21.              The Board is quite clear, on the evidence, that that careful testing needs to take place over an extended period.  In our view there is no possibility of it being completed within a year.  However we do accept that on a best case scenario, the requisite changes may be able to take place in less than the maximum available period for a postponement order.

22.              Accordingly, as well as declining parole, we make a two year postponement order.  This means that Mr Ratima will next be seen within two years of the date of this decision.

23.              In conclusion, we mention the position of the victims.  Mr Ratima was shown a letter from a representative of the (withheld) family; we also told him of the meeting which we had with a representative of the family of his victim, (withheld).  Both families strongly oppose Mr Ratima’s release and supported the making of a postponement order for three years.  Previously a representative of (withheld) whanau had expressed a willingness to meet with Mr Ratima, if only to tell him face to face of the trauma and great loss that his actions have caused her whanau.  When we met her this time she was more ambivalent.  Time has not assuaged their grief and she is naturally reluctant to be seen to be doing anything to assist him.  Her very understandable qualms underline the need, mentioned by an earlier Board, to ensure that before any type of restorative justice meeting takes place not only Mr Ratima is supported and prepared, but that the victims are also given appropriate support, both before and after the meeting, to deal with the multitude of emotions which will inevitably be raised.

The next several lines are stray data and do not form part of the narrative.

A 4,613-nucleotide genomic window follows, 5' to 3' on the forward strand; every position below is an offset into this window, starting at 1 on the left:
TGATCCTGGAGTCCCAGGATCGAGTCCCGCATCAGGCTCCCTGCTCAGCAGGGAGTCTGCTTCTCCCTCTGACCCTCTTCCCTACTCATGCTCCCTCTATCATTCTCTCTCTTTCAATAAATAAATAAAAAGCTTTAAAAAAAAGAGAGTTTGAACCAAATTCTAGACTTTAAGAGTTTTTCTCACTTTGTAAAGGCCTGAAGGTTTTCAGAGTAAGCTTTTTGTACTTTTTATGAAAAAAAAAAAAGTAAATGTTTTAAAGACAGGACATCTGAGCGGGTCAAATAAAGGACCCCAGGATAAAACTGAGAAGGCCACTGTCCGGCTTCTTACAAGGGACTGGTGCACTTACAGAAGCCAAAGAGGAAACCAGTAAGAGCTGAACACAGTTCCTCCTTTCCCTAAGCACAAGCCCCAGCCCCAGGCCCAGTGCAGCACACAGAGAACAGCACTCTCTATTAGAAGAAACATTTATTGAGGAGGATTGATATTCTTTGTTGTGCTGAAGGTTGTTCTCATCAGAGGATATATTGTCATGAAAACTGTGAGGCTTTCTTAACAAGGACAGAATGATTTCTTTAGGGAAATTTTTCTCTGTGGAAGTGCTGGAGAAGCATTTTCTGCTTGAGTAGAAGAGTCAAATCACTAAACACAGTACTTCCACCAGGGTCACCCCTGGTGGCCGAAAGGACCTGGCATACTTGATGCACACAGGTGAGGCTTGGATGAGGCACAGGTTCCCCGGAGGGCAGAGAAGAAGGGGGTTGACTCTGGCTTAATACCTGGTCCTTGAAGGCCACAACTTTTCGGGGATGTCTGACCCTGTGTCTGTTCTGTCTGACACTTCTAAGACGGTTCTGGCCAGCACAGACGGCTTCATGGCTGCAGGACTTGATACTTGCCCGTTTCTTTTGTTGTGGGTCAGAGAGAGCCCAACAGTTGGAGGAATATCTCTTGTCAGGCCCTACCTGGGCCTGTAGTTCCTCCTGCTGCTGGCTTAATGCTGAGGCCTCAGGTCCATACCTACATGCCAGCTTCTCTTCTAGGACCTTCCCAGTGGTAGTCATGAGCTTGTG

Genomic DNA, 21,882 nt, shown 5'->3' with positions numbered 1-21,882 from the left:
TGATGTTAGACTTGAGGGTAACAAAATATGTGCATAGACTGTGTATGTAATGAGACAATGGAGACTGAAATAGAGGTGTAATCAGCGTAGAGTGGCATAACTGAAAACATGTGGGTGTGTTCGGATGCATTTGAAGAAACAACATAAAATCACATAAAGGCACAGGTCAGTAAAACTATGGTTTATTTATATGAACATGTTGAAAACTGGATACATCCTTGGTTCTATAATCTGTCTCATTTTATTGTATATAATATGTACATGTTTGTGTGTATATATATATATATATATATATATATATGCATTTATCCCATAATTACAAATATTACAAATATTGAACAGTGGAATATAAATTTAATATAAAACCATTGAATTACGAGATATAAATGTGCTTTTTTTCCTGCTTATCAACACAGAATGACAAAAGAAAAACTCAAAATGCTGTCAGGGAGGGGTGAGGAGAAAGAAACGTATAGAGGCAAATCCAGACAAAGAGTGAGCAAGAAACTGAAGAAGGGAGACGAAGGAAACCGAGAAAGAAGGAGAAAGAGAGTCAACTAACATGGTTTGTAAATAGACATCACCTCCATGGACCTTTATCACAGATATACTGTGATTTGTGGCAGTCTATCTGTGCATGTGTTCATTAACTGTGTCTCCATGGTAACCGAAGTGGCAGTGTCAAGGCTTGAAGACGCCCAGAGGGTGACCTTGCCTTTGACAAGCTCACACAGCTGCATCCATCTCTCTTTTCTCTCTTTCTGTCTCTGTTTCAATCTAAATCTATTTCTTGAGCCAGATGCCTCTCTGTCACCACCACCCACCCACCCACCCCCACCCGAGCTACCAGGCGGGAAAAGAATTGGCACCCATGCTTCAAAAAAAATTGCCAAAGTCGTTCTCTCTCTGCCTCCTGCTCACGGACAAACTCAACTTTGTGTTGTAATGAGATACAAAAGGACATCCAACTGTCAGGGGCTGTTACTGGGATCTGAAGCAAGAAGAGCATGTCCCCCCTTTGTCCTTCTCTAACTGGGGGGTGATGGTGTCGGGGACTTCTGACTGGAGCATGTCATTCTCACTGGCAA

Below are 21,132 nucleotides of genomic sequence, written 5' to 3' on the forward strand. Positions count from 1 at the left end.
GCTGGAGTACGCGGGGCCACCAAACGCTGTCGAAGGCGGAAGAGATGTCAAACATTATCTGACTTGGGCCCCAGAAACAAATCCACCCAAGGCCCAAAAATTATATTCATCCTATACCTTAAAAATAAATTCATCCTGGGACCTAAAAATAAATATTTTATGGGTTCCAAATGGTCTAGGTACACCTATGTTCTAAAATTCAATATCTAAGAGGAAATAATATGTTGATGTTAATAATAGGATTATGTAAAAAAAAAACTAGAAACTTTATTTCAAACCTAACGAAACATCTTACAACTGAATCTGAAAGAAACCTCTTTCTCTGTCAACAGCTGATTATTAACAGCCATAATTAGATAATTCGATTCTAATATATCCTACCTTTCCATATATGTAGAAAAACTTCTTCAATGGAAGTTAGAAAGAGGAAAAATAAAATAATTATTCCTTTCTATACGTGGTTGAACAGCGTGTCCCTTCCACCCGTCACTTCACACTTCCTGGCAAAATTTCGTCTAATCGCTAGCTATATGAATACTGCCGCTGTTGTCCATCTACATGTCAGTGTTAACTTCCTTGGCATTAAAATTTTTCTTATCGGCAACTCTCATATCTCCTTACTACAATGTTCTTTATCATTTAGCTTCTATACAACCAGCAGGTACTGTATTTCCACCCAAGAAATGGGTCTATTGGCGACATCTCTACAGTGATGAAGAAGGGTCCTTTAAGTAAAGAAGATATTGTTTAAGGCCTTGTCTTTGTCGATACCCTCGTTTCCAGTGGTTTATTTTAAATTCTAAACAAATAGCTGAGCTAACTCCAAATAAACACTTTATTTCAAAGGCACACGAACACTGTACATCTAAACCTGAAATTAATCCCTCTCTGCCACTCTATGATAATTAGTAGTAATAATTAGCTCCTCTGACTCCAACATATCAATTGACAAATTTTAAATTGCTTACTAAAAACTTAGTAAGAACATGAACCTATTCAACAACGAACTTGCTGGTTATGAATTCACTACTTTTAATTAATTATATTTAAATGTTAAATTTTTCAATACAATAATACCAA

Hon. M A Frater

Panel Convenor

 

 

Review

 
You may apply for a review of the Board’s decision under section 67(1).  The only grounds under which you may make an application for review are that the Board, in making its decision:

 

a)     Failed to comply with procedures in the Parole Act 2002; or

b)     Made an error of law; or

c)     Failed to comply with Board policy resulting in unfairness to the offender; or

d)     Based its decision on erroneous or irrelevant information that was material to the decision reached; or

e)     Acted without jurisdiction.

 To apply for a review you must write to the Board within 28 days of its decision stating which of the above ground(s) you consider to be relevant in your case and giving reasons why you believe that ground(s) applies.

 Reviews are considered on the papers only.  There is no hearing in respect of your Review Application.